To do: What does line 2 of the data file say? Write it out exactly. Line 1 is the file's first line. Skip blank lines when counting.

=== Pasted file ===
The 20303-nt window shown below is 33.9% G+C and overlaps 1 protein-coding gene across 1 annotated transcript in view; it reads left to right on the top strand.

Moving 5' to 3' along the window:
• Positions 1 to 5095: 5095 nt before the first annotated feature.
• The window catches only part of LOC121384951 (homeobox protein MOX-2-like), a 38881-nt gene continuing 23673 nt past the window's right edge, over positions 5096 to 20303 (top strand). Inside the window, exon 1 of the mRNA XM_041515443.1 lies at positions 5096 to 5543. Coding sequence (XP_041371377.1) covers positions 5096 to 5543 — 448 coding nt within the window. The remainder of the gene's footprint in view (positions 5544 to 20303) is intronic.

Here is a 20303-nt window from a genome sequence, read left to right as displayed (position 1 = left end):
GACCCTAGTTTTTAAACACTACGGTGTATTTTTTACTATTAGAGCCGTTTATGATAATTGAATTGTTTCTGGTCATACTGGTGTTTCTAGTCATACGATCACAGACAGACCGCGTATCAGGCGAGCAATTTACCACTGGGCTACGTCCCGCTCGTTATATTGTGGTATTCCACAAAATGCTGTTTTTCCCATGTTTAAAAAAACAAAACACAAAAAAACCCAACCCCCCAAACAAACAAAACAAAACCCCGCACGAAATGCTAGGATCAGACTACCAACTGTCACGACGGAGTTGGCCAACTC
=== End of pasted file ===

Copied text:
Moving 5' to 3' along the window: